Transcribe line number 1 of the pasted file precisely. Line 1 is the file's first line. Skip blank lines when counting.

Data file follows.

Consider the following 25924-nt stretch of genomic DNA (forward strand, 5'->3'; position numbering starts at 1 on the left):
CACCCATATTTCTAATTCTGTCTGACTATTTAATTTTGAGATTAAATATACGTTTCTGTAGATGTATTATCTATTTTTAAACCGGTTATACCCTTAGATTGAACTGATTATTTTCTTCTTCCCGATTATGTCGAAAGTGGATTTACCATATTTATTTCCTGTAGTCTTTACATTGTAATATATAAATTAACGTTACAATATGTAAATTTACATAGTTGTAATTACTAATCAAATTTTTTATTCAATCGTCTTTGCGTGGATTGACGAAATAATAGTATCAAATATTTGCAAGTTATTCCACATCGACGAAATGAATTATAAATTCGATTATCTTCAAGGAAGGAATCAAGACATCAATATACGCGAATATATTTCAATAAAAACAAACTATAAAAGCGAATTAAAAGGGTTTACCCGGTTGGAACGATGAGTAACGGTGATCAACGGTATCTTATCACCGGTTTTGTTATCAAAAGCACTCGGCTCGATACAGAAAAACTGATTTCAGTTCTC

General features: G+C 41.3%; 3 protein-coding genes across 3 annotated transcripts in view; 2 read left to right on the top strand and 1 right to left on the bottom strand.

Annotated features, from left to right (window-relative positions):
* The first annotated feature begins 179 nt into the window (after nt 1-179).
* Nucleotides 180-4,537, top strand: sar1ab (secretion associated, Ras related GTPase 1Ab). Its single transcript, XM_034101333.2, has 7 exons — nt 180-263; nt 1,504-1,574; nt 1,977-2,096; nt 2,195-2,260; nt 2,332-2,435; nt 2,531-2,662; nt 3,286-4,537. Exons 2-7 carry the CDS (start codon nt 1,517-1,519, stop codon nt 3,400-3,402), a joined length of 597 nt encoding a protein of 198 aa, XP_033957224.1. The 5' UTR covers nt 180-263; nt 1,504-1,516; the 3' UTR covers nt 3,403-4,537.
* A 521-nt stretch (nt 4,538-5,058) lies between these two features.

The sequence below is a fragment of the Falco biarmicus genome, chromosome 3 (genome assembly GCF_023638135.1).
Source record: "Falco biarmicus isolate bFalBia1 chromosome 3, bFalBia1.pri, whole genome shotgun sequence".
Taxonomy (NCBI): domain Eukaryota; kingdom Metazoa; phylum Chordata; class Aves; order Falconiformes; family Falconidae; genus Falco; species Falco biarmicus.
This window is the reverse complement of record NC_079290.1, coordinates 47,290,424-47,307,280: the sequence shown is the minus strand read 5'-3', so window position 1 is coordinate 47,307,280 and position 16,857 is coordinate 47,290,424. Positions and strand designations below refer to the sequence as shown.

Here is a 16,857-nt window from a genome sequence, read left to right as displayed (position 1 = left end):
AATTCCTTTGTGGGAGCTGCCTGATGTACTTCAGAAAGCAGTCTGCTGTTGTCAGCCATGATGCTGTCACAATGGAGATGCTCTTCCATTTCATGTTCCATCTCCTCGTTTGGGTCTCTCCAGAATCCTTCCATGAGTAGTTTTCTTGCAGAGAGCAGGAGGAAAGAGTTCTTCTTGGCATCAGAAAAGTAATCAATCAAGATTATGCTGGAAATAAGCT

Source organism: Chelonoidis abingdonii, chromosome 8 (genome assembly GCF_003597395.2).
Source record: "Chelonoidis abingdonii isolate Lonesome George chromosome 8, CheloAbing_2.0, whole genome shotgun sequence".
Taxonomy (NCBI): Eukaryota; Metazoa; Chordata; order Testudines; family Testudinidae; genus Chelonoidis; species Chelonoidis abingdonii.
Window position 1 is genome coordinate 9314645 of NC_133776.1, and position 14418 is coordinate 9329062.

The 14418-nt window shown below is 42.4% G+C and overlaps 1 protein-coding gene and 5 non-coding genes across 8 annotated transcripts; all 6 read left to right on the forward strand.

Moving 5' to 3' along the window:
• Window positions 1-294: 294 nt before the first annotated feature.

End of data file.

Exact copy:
Consider the following 25924-nt stretch of genomic DNA (forward strand, 5'->3'; position numbering starts at 1 on the left):